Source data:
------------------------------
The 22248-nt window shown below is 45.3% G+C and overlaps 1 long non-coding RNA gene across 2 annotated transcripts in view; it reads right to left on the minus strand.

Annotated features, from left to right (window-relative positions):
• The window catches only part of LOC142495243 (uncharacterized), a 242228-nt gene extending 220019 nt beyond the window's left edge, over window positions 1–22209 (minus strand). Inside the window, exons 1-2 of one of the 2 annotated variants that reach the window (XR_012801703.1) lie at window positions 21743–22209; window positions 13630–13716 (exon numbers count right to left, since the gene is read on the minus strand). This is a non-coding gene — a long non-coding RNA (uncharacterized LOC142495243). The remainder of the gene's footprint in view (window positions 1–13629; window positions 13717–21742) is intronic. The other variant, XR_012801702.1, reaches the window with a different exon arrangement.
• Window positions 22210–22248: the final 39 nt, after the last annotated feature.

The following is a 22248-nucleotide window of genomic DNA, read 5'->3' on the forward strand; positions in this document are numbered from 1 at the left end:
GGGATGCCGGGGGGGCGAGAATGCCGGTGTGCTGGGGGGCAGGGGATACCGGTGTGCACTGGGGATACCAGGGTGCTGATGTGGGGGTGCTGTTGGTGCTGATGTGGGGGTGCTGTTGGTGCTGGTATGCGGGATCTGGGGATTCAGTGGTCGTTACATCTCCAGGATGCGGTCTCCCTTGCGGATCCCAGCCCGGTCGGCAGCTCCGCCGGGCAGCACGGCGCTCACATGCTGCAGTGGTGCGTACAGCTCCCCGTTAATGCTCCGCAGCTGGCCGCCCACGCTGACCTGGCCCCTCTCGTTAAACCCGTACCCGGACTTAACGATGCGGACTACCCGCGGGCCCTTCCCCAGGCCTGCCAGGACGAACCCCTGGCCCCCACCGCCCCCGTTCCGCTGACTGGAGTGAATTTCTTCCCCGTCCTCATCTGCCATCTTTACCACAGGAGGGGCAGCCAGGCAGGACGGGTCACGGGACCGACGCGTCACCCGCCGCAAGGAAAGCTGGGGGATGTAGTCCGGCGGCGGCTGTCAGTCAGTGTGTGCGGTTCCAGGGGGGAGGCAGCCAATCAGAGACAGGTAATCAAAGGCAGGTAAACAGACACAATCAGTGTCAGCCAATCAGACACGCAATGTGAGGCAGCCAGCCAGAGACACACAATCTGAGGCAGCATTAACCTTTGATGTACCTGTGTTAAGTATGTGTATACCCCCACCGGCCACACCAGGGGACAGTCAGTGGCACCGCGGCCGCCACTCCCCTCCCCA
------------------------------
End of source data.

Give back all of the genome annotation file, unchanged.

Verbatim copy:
The 22248-nt window shown below is 45.3% G+C and overlaps 1 long non-coding RNA gene across 2 annotated transcripts in view; it reads right to left on the minus strand.

Annotated features, from left to right (window-relative positions):
• The window catches only part of LOC142495243 (uncharacterized), a 242228-nt gene extending 220019 nt beyond the window's left edge, over window positions 1–22209 (minus strand). Inside the window, exons 1-2 of one of the 2 annotated variants that reach the window (XR_012801703.1) lie at window positions 21743–22209; window positions 13630–13716 (exon numbers count right to left, since the gene is read on the minus strand). This is a non-coding gene — a long non-coding RNA (uncharacterized LOC142495243). The remainder of the gene's footprint in view (window positions 1–13629; window positions 13717–21742) is intronic. The other variant, XR_012801702.1, reaches the window with a different exon arrangement.
• Window positions 22210–22248: the final 39 nt, after the last annotated feature.

The following is a 22248-nucleotide window of genomic DNA, read 5'->3' on the forward strand; positions in this document are numbered from 1 at the left end:
GGGATGCCGGGGGGGCGAGAATGCCGGTGTGCTGGGGGGCAGGGGATACCGGTGTGCACTGGGGATACCAGGGTGCTGATGTGGGGGTGCTGTTGGTGCTGATGTGGGGGTGCTGTTGGTGCTGGTATGCGGGATCTGGGGATTCAGTGGTCGTTACATCTCCAGGATGCGGTCTCCCTTGCGGATCCCAGCCCGGTCGGCAGCTCCGCCGGGCAGCACGGCGCTCACATGCTGCAGTGGTGCGTACAGCTCCCCGTTAATGCTCCGCAGCTGGCCGCCCACGCTGACCTGGCCCCTCTCGTTAAACCCGTACCCGGACTTAACGATGCGGACTACCCGCGGGCCCTTCCCCAGGCCTGCCAGGACGAACCCCTGGCCCCCACCGCCCCCGTTCCGCTGACTGGAGTGAATTTCTTCCCCGTCCTCATCTGCCATCTTTACCACAGGAGGGGCAGCCAGGCAGGACGGGTCACGGGACCGACGCGTCACCCGCCGCAAGGAAAGCTGGGGGATGTAGTCCGGCGGCGGCTGTCAGTCAGTGTGTGCGGTTCCAGGGGGGAGGCAGCCAATCAGAGACAGGTAATCAAAGGCAGGTAAACAGACACAATCAGTGTCAGCCAATCAGACACGCAATGTGAGGCAGCCAGCCAGAGACACACAATCTGAGGCAGCATTAACCTTTGATGTACCTGTGTTAAGTATGTGTATACCCCCACCGGCCACACCAGGGGACAGTCAGTGGCACCGCGGCCGCCACTCCCCTCCCCA